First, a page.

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Senior Citizen's Guide

Aging Is Mandatory—Growing Old Is Not!

Enjoy old age! Embrace aging! In our youth focused culture, most people would think that those remarks are totally crazy! Who in their right mind wants to get old? However, research, as well as my own work as a psychologist serving elders, suggests that growing older doesn't always have to be a negative experience. There is a lot to celebrate about aging. Like a fine wine, aging can help us mellow and develop our tastes for appreciating the finer things in life. Slowing down can allow us to smell the roses and embrace the joy that is inherent in life.

Certain factors can assist us in acquiring a positive approach to aging. Having good health is, of course, important if we want to stay active. Attending to our medical needs, getting regular check-ups, and taking medication the way it's prescribed are all critical factors in aging well. Nevertheless, lifestyle issues are also extremely important. One of my patients is an 83-year-old woman residing in a retirement community and a superb role model for aging well. She still takes the subway into Boston to get her hair done and to shop, and as a former entertainer, she plays the piano and sings for events both at the retirement community and her church. "I tell people that they make their own sickness. Their lifestyles...they don't eat right, they are overweight, and they don't exercise," she says. She lives in a six-floor complex and frequently can be seen walking the long hallways for her daily exercise.

One's attitude about aging and life in general is critical to happiness and adaptation to circumstances. There are many myths about aging, but recent research has suggested that many adults are happier and better adjusted in their senior years than when they were younger. Freedom from child rearing, work, and the responsibilities of the middle years allows seniors to sample the good life. Youthful issues of low self esteem and confidence often fade away since older adults have often experienced successes and mastered hobbies and other activities.

Many of my clients mention that a strong belief system and faith, separate from any specific religion, have been most powerful coping strategy. Having a good support system of family and/or friends is also important. Having a pal you can share with and lean on takes away some of life's burdens. Another strong coping device is a sense of humor. Being able to laugh at oneself and the world and not taking things so seriously can protect us from the normal stresses of life. Laughter is a great healing agent and can also protect us from depression. "Laugh your troubles away" can be sound advice!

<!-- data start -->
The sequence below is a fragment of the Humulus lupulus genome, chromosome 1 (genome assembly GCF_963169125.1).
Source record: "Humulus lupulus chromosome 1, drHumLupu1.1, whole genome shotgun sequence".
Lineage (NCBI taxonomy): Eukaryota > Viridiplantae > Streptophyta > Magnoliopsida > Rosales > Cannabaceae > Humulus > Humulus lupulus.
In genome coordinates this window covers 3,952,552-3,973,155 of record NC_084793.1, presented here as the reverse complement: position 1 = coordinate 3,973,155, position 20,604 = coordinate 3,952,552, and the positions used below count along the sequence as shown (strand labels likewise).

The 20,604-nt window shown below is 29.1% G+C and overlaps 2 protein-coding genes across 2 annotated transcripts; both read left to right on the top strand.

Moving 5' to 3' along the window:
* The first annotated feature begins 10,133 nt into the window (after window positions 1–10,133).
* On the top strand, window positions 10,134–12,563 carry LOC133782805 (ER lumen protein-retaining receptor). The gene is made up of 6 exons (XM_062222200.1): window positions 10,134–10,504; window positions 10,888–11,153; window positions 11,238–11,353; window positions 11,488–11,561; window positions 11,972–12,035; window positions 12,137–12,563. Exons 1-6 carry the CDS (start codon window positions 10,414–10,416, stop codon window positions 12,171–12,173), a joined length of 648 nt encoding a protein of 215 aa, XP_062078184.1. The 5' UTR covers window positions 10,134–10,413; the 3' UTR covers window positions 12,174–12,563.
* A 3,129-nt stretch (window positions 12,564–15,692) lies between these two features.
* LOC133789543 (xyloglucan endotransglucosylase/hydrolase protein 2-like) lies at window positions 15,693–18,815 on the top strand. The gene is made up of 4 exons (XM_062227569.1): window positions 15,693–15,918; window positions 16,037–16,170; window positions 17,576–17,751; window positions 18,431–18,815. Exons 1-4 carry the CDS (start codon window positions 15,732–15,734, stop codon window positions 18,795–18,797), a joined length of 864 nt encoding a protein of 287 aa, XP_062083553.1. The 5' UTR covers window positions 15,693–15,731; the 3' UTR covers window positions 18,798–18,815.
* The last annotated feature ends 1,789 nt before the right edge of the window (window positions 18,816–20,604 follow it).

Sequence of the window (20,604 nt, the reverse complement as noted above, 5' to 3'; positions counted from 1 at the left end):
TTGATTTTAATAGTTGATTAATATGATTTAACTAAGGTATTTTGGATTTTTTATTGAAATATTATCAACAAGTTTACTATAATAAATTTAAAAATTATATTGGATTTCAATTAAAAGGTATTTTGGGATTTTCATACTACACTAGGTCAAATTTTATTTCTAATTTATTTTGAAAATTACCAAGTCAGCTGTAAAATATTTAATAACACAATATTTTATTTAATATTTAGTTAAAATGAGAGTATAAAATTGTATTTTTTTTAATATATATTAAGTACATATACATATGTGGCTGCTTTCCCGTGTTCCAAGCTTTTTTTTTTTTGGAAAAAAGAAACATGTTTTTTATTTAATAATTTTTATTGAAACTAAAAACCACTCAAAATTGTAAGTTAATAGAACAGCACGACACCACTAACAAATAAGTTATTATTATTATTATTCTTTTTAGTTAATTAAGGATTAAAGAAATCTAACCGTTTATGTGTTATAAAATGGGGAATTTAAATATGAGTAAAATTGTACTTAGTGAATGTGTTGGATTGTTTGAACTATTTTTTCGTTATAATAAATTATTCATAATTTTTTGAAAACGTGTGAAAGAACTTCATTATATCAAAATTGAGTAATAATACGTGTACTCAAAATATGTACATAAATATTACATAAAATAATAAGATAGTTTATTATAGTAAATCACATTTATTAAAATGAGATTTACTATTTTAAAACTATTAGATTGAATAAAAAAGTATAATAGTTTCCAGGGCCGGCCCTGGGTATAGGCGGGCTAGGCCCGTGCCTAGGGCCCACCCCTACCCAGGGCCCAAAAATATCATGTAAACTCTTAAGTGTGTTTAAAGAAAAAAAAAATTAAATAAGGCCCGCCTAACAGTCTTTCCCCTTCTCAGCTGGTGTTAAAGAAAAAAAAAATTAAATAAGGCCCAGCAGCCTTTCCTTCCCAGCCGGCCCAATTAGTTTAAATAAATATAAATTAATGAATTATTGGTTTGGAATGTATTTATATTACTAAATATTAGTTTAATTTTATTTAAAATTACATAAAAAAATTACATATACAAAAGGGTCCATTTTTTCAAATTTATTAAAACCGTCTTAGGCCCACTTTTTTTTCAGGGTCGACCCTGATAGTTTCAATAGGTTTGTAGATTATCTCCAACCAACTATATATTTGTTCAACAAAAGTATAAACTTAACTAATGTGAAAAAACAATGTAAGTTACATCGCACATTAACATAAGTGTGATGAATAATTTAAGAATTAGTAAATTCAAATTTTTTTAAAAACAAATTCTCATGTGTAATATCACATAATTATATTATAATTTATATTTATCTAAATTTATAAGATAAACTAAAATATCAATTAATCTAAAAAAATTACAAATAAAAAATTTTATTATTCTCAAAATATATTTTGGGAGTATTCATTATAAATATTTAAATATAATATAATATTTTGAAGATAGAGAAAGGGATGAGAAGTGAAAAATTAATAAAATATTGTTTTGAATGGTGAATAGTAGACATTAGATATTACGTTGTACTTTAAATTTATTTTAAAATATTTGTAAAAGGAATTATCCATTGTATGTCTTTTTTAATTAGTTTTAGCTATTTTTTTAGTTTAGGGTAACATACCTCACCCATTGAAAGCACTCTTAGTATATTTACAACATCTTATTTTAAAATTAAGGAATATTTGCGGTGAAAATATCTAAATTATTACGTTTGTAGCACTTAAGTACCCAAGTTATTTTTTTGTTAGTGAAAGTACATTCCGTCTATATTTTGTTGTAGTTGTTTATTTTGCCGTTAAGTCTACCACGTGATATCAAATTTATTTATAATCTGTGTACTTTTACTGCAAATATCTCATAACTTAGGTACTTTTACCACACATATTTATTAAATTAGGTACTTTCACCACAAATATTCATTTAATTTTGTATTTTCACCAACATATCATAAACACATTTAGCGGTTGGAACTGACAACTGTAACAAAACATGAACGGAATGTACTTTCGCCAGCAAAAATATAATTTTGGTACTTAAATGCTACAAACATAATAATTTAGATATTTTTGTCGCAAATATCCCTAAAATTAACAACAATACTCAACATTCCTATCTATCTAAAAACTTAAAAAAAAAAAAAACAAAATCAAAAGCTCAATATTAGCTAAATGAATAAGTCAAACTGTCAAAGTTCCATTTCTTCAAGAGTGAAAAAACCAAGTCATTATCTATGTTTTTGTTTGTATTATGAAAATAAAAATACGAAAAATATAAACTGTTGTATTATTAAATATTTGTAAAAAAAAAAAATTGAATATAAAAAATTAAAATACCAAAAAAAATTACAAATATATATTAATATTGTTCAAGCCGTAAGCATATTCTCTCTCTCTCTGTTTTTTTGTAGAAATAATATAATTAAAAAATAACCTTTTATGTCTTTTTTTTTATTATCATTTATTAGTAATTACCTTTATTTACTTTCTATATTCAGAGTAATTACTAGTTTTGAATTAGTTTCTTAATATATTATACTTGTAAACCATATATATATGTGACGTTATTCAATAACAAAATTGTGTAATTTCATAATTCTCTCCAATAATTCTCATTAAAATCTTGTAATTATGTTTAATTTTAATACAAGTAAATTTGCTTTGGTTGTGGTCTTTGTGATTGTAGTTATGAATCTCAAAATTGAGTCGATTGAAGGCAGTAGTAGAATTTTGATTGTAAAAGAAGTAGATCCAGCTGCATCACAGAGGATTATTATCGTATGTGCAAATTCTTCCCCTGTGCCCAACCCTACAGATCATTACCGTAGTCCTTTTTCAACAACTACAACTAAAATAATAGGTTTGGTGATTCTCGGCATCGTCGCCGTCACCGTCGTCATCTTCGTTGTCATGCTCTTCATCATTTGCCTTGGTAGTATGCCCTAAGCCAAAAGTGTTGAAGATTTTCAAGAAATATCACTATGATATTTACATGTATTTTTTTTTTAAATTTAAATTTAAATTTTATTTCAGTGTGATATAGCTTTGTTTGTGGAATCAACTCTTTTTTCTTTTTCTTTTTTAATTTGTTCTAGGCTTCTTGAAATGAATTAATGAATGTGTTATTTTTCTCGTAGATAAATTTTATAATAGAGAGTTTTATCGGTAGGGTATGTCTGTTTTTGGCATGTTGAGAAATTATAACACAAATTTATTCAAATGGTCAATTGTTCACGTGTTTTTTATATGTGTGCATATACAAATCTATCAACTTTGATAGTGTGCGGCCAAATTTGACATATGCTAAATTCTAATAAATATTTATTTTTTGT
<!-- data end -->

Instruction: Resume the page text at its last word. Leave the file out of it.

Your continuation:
Focusing on positive memories and factors has also been proven to aid in happiness. Some studies have suggested that people who find the good in situations, even tragedies, are happier and better adjusted. This advice also applies to getting older. Another woman I've worked with, in her 70's and with a lifetime of medical problems, says, "As you get older, you have to focus on what you can do rather than what you can't do." That's the epitome of a positive attitude! We all have regrets, but dwelling on the past and what could have been will only lead to sadness. It's better to focus on today and embrace our blessings. An older gentleman I know says, "Each day, I awaken to a new day and am excited to see what it will bring. I'd like to live to 100 because I don't want to miss anything that might happen."

Yes, physical maladies may hinder our ability to do certain activities, but maintaining a constructive, problem solving attitude will allow us to continue to embrace the joys of living. To quote that well known grass roots philosopher, Satchel Paige, "You don't stop playing because you're growing old. You grow old because you stop playing." So, keep playing, keep moving, keep loving, and keep laughing. Embrace aging!

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